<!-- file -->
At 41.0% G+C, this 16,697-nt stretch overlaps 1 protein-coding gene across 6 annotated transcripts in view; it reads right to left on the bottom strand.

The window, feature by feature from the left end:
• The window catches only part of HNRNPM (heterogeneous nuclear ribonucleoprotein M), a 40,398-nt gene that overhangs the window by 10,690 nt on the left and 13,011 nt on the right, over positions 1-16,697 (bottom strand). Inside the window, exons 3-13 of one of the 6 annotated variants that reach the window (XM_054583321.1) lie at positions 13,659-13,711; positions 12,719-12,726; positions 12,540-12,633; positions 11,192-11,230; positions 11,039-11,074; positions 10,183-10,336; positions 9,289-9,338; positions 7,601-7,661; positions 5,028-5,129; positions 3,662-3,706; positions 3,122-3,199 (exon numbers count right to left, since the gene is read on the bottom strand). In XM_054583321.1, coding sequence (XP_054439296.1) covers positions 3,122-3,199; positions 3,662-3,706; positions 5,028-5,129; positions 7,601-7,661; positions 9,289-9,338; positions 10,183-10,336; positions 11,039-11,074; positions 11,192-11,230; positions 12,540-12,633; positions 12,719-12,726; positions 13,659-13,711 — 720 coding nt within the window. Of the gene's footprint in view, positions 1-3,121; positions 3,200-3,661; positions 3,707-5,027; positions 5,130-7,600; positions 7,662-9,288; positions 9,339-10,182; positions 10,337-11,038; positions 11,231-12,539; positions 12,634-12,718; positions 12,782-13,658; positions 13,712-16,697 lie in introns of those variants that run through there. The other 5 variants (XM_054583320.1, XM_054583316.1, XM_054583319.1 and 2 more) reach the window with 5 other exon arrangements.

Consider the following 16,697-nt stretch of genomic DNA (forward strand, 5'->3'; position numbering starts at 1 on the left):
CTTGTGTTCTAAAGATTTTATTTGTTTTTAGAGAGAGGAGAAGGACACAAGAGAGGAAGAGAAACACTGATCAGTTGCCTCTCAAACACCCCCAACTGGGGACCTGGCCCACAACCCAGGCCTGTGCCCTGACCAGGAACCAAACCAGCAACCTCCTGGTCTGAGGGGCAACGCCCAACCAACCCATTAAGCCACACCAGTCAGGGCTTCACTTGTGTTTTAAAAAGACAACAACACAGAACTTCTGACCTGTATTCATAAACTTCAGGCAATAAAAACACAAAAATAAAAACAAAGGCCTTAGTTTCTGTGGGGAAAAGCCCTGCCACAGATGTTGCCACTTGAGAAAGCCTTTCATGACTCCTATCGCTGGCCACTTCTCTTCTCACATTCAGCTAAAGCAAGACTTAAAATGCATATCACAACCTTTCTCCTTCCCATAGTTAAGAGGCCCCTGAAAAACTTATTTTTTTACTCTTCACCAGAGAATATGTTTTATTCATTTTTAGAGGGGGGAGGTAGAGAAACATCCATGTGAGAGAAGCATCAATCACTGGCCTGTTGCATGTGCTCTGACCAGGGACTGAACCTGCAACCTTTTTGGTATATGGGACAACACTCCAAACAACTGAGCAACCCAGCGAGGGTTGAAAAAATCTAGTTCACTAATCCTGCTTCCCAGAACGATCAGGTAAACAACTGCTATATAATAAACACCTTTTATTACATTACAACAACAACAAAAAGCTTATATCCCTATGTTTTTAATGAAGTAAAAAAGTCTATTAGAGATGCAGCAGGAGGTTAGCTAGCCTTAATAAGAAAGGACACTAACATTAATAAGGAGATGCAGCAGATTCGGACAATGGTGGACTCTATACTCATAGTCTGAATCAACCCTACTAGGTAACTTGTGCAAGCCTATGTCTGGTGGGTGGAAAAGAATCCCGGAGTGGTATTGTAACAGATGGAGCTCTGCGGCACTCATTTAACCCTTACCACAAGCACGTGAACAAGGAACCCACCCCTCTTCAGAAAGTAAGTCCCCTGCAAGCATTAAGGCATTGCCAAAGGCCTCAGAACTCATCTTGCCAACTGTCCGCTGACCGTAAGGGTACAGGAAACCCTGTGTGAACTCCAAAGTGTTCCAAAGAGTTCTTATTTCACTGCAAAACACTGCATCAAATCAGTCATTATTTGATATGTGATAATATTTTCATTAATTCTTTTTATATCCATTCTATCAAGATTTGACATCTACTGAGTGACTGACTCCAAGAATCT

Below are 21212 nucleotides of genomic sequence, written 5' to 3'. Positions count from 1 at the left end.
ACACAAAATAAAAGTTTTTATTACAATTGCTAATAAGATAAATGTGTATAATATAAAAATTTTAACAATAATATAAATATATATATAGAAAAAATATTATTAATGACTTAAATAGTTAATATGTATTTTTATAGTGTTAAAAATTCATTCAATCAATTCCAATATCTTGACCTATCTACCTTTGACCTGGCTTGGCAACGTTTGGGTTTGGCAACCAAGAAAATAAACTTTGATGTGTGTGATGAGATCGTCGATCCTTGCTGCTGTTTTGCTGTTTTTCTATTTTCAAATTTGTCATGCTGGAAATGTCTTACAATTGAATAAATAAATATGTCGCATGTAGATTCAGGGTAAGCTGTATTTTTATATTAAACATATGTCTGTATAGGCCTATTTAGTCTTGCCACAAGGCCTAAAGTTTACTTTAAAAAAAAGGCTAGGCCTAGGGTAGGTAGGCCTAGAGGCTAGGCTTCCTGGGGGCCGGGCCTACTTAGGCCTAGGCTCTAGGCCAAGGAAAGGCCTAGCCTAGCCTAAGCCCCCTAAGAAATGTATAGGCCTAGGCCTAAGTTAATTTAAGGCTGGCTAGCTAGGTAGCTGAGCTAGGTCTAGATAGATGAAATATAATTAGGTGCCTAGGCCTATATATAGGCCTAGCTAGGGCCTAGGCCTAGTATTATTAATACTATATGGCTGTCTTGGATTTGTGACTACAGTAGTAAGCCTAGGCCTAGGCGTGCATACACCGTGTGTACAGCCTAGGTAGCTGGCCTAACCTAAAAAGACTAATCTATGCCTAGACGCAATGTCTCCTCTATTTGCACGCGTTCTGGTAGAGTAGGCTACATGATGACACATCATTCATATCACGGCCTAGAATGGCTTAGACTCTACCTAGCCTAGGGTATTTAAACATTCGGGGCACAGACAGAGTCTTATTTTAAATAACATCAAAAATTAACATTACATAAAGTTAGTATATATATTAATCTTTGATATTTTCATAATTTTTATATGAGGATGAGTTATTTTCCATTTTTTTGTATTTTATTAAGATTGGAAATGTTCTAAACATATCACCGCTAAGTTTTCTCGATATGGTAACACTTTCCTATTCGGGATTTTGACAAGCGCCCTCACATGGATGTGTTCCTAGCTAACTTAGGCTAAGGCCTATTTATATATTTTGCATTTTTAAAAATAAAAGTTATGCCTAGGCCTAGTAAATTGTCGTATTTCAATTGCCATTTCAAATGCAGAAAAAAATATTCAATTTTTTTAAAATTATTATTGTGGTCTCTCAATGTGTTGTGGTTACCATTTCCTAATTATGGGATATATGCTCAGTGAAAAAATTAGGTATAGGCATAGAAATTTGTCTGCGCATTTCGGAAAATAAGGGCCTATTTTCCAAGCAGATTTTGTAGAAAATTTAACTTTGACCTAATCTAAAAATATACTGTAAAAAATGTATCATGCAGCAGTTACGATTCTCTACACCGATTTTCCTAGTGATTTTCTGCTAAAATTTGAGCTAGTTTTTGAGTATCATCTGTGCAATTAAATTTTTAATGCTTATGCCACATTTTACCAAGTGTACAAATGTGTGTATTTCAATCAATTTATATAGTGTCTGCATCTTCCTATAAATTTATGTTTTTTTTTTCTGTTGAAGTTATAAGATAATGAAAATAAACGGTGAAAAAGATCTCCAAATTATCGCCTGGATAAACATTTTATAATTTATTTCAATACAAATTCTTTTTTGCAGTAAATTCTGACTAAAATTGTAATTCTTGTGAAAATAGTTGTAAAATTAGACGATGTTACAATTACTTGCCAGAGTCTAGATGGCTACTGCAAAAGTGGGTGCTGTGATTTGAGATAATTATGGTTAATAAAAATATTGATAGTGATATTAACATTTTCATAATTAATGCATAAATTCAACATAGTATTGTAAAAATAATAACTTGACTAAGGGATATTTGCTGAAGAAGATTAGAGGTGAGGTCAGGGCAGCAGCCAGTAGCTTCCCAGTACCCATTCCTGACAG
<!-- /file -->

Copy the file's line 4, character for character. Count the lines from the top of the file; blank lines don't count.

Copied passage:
Consider the following 16,697-nt stretch of genomic DNA (forward strand, 5'->3'; position numbering starts at 1 on the left):